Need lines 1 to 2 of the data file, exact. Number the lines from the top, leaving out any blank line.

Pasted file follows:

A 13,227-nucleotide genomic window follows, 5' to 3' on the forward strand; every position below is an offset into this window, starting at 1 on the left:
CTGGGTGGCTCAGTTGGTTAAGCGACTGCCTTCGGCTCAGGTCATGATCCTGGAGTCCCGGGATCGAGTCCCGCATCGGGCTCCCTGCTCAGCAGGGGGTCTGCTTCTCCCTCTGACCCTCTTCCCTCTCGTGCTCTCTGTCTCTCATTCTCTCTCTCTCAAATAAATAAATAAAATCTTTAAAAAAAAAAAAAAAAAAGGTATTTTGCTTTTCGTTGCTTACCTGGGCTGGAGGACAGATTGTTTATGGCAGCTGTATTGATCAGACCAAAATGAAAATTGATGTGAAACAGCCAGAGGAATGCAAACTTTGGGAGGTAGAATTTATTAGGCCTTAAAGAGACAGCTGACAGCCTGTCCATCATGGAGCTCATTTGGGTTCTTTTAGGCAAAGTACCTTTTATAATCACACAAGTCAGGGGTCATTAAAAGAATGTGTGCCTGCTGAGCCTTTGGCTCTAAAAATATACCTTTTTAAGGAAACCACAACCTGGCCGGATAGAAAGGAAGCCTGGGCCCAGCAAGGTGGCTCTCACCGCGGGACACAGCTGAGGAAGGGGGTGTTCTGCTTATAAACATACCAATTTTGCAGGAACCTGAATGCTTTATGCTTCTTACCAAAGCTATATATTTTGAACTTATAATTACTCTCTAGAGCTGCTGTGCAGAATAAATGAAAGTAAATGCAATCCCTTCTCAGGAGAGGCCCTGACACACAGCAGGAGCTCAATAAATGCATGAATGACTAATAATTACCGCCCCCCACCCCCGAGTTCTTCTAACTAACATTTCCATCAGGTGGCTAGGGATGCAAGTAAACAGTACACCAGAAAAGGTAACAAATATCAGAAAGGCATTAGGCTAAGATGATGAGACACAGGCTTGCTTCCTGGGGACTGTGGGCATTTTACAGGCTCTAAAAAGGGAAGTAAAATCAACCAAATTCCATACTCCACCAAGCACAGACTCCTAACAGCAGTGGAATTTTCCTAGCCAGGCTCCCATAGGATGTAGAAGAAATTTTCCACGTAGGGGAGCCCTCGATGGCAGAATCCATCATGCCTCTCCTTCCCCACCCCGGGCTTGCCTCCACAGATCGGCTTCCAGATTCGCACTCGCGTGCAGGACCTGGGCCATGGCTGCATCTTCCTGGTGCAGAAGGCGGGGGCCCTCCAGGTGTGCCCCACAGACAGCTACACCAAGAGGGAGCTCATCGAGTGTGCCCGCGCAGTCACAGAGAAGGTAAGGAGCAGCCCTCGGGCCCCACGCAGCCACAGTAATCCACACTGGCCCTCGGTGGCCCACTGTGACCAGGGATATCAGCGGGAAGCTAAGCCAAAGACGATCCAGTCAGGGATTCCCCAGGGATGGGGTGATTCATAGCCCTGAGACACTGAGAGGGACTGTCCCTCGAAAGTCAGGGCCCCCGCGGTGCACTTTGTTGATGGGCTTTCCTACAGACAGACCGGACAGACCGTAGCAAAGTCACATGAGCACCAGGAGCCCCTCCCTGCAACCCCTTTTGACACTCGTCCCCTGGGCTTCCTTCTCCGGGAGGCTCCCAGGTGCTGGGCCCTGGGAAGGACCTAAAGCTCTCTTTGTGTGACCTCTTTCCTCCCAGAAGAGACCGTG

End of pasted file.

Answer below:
A 13,227-nucleotide genomic window follows, 5' to 3' on the forward strand; every position below is an offset into this window, starting at 1 on the left:
CTGGGTGGCTCAGTTGGTTAAGCGACTGCCTTCGGCTCAGGTCATGATCCTGGAGTCCCGGGATCGAGTCCCGCATCGGGCTCCCTGCTCAGCAGGGGGTCTGCTTCTCCCTCTGACCCTCTTCCCTCTCGTGCTCTCTGTCTCTCATTCTCTCTCTCTCAAATAAATAAATAAAATCTTTAAAAAAAAAAAAAAAAAAGGTATTTTGCTTTTCGTTGCTTACCTGGGCTGGAGGACAGATTGTTTATGGCAGCTGTATTGATCAGACCAAAATGAAAATTGATGTGAAACAGCCAGAGGAATGCAAACTTTGGGAGGTAGAATTTATTAGGCCTTAAAGAGACAGCTGACAGCCTGTCCATCATGGAGCTCATTTGGGTTCTTTTAGGCAAAGTACCTTTTATAATCACACAAGTCAGGGGTCATTAAAAGAATGTGTGCCTGCTGAGCCTTTGGCTCTAAAAATATACCTTTTTAAGGAAACCACAACCTGGCCGGATAGAAAGGAAGCCTGGGCCCAGCAAGGTGGCTCTCACCGCGGGACACAGCTGAGGAAGGGGGTGTTCTGCTTATAAACATACCAATTTTGCAGGAACCTGAATGCTTTATGCTTCTTACCAAAGCTATATATTTTGAACTTATAATTACTCTCTAGAGCTGCTGTGCAGAATAAATGAAAGTAAATGCAATCCCTTCTCAGGAGAGGCCCTGACACACAGCAGGAGCTCAATAAATGCATGAATGACTAATAATTACCGCCCCCCACCCCCGAGTTCTTCTAACTAACATTTCCATCAGGTGGCTAGGGATGCAAGTAAACAGTACACCAGAAAAGGTAACAAATATCAGAAAGGCATTAGGCTAAGATGATGAGACACAGGCTTGCTTCCTGGGGACTGTGGGCATTTTACAGGCTCTAAAAAGGGAAGTAAAATCAACCAAATTCCATACTCCACCAAGCACAGACTCCTAACAGCAGTGGAATTTTCCTAGCCAGGCTCCCATAGGATGTAGAAGAAATTTTCCACGTAGGGGAGCCCTCGATGGCAGAATCCATCATGCCTCTCCTTCCCCACCCCGGGCTTGCCTCCACAGATCGGCTTCCAGATTCGCACTCGCGTGCAGGACCTGGGCCATGGCTGCATCTTCCTGGTGCAGAAGGCGGGGGCCCTCCAGGTGTGCCCCACAGACAGCTACACCAAGAGGGAGCTCATCGAGTGTGCCCGCGCAGTCACAGAGAAGGTAAGGAGCAGCCCTCGGGCCCCACGCAGCCACAGTAATCCACACTGGCCCTCGGTGGCCCACTGTGACCAGGGATATCAGCGGGAAGCTAAGCCAAAGACGATCCAGTCAGGGATTCCCCAGGGATGGGGTGATTCATAGCCCTGAGACACTGAGAGGGACTGTCCCTCGAAAGTCAGGGCCCCCGCGGTGCACTTTGTTGATGGGCTTTCCTACAGACAGACCGGACAGACCGTAGCAAAGTCACATGAGCACCAGGAGCCCCTCCCTGCAACCCCTTTTGACACTCGTCCCCTGGGCTTCCTTCTCCGGGAGGCTCCCAGGTGCTGGGCCCTGGGAAGGACCTAAAGCTCTCTTTGTGTGACCTCTTTCCTCCCAGAAGAGACCGTG